FIGURES4.1  Community banking 6.1  Retail e-commerce sales worldwide from 2014 to 2021(in billion US dollars) 6.2  Global B2B e-commerce gross merchandise volume(GMV) from 2013 to 2017 (in billion US dollars) 7.1  A l-Ghazali’s theoretical framework of maqāsid7.2  Sekaran’s operationalisation method7.3  Fintech maqāsid framework (FMF)15.1  EthisCrowd mudārabah model 201716.1  General structure of investment account platform18.1  Evolution of human identity18.2  Trust, identity and transaction18.3  Traditional identity system18.4  Largest data-breach cases 2008–201818.5  Blockdentity snapshot18.6  Personality identity information exposure:Traditional system vs Blockdentity 18.7  Blockdentity: Marketplace overview19.1  Proposed Islamic finance ODR 317

TABLES4.1  Components of fintech in Islamic finance5.1  Fintech scope in the financial sector5.2  Potential direction and scope for fintech in enhancingShar ī‘ah compliance7.1  The dimensions of the essential of Māl7.2  The relationships between the dimensions and elementsof the essential of Māl7.3  The relationships between the elements of theessential of Māl7.4  The relationships between the dimensions, elements andproposed indicators of the essential of Māl16.1  Ventures funded through IAP (as at December 2017)16.2  Brief information on Kobimbing Venture16.3  Brief information on PKTB Venture16.4  Brief information on ICT Zone Venture16.5  Volume of fundraising via IAP (as at December 2017)576872106108109110254255257258261

ACKNOWLEDGEMENTSThe whole idea of coming up with a book that brings together different conceptsand case studies on fintech in Islamic finance started after the successful stagingof the 11th LSE-HBKU Workshop on “Fintech and Islamic Finance: ApplyingHiyal & Makharij and other Islamic Principles”. The workshop was held on 23February 2017 at the London School of Economics (LSE). Leading finance, legaland Shar ī‘ah experts attended the workshop at LSE which was moderated byProfessor Frank Vogel. We would like to thank the moderator, participants andthe host, LSE.After the workshop, which was very engaging and rich in discussion, wedecided to invite some key contributors from across the world who are accomplished professionals to contribute to a book believed to be the first of its kind.Some of the chapters in this book were developed later based on preliminarywritten comments submitted for the workshop. From that moment onwards, wewidened the potential contributors’ base to include other leading authors.This painstaking effort in identifying leading authors for this pioneeringproject is unprecedented; and we would like to thank all contributors for theirsupport and cooperation throughout the editing process. Despite the numerousiterations with the authors and scores of correspondences to ensure all chapterswere turned in within a reasonable time, we found the authors to be very cooperative and responsive. We are convinced that this would not have been possiblewithout the constant reminders from the publisher to meet the timeline for thebook. Specifically, we appreciate the efforts of one of the contributors, Dr. SodiqOmoola, and a research scholar, Abdurahman Jemal Yesuf, both of whom helpedat different stages in ensuring all chapters comply with the standard referencingstyle in a consistent manner.It is worth noting that Chapter 19 is reprinted by permission of Taylor &Francis. The original publication appeared as: “Banking on ICT: The relevance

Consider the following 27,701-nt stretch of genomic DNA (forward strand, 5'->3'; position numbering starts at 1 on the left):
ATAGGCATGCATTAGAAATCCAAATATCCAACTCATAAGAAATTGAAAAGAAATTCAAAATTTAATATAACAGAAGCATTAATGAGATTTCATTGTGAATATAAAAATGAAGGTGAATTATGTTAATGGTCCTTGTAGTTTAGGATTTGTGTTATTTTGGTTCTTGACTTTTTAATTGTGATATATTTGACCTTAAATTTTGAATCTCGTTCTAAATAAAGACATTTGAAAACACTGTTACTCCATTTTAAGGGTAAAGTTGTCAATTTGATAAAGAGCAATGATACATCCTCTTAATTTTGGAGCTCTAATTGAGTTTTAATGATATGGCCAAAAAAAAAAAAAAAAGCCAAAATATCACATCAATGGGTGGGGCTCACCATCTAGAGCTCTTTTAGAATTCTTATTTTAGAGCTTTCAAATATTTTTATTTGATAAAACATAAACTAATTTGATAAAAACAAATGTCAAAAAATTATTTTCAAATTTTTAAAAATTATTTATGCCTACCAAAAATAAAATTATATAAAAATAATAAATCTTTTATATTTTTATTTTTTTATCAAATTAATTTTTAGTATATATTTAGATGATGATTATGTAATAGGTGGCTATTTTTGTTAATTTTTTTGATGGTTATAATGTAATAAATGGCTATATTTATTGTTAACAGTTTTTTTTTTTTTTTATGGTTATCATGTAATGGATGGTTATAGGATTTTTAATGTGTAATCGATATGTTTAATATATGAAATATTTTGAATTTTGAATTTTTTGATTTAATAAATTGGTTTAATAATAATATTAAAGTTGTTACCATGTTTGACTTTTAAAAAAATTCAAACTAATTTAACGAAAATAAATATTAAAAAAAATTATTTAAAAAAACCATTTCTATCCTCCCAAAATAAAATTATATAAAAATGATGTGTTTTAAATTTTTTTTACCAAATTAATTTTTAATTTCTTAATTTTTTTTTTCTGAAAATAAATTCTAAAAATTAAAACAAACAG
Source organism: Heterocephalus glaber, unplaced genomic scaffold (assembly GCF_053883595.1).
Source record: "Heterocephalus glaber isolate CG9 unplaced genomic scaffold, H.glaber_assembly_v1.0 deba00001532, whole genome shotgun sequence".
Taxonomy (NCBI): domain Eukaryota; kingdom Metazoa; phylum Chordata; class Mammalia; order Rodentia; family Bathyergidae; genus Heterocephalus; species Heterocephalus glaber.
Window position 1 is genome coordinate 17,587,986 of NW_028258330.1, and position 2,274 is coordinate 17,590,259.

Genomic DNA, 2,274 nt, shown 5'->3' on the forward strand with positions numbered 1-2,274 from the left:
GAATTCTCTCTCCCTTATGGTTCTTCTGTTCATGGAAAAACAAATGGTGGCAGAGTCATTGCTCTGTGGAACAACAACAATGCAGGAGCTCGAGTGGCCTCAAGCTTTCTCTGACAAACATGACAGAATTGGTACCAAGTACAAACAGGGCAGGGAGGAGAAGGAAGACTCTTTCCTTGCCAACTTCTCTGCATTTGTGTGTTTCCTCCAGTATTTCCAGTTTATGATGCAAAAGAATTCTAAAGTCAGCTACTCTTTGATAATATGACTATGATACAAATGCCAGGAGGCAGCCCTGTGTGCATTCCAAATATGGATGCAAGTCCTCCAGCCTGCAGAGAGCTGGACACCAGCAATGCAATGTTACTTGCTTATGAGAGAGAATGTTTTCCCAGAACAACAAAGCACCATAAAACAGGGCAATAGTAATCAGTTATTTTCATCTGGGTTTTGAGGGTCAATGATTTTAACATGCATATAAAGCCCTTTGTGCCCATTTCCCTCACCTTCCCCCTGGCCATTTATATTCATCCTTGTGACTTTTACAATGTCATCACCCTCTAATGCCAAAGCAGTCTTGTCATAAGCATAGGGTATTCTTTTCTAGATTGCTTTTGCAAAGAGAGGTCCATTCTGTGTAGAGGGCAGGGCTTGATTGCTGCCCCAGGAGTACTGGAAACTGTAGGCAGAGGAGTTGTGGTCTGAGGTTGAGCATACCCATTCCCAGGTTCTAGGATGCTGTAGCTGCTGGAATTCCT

Acknowledgements xiof online dispute resolution in the Islamic banking industry in Malaysia” byUmar A. Oseni & Sodiq O. Omoola Information & Communications Technology LawVol 24:2 pp. 205–223 (2015).We would like to thank the Publisher, Taylor & Francis, and its editors, particularly the fantastic Acquisition Editor, James “Joe” Whiting who understoodthe urgent need for the book from the very moment we introduced the topicto him. We wish to formally acknowledge Taylor and Francis Group, EthisVentures, and IAP Integrated Sdn Bhd, whose materials were used in some ofthe chapters of the book.We hope these humble efforts will help to spur further research in this uniquefield and trigger further innovative fintech products, services and solutions in theglobal Islamic financial services industry.Umar A. OseniS. Nazim Ali

TPCPUDAGDAODAPPSDFSADIAODLTDMCCECFAccounting and Auditing Organisation for Islamic FinancialInstitutionsAlternative Dispute ResolutionAfter Hijrah. This is used to denote the Islamic Calendar, whichcounting began in the year Prophet Muhammad migrated fromMakkah to MedinaArtificial IntelligenceAnti-Money LaunderingApplication Programming InterfaceAn automated teller machineBusiness-to-business or trade conducted between business via theinternet.Business-to-consumers or trade conducted between businessesand consumers via the internet.Bursa Suq Al-Sila – an online platform in Malaysia for managingcommodity murābahah transactionsBitcoinCommodity Murabahah Trading PlatformCentral Processing UnitDirected acyclic non-recursive graph for storing transactionsDecentralised autonomous organisationDecentralised applicationsDubai Financial Services AuthorityDecentralised intelligent autonomous organizationDistributed Ledger TechnologyThe Dubai Multi Commodities CentreEquity crowdfunding

Abbreviations xiiiExpected Profit RateEnvironmental, Social and GovernanceErnst & YoungMalaysia’s Fully Automated System for issuing/TenderingGoogle, Amazon, Facebook and AppleGulf Cooperation CouncilGross Domestic ProductThe European Union General Data Protection RegulationGlobal Positioning SystemHigh Net Worth InvestorsA simple but universal mechanism for retrieving resourcesInvestment Account PlatformInitial coin offering or initial currency offering (sometimes called“initial public coin offering”)IFSBIslamic Financial Services BoardICTInformation and Communications TechnologyIOTInternet of ThingsIOTAA Distributed Ledger Technology developed by the IOTAFoundationKYCKnow Your CustomerLEILegal entity identifierMEPSMalaysian Electronic Payment SystemMSMESMicro, Small and Medium EnterprisesODROnline Dispute ResolutionP2PPeer-to-PeerPBUHPeace be upon him [Prophet Muhammad]R&DResearch and developmentREGTECH Regulatory technologyRELABRegulatory laboratoryROIReturn on InvestmentS&PRating agency, Standard and Poor’sSDGUnited Nations Sustainable Development Goals 2030SMESmall and medium enterprisesSPVSpecial Purpose VehiclesSRISocially Responsible Investing (or Investments)SSIDSelf-Sovereign IdentityURISA way to identify O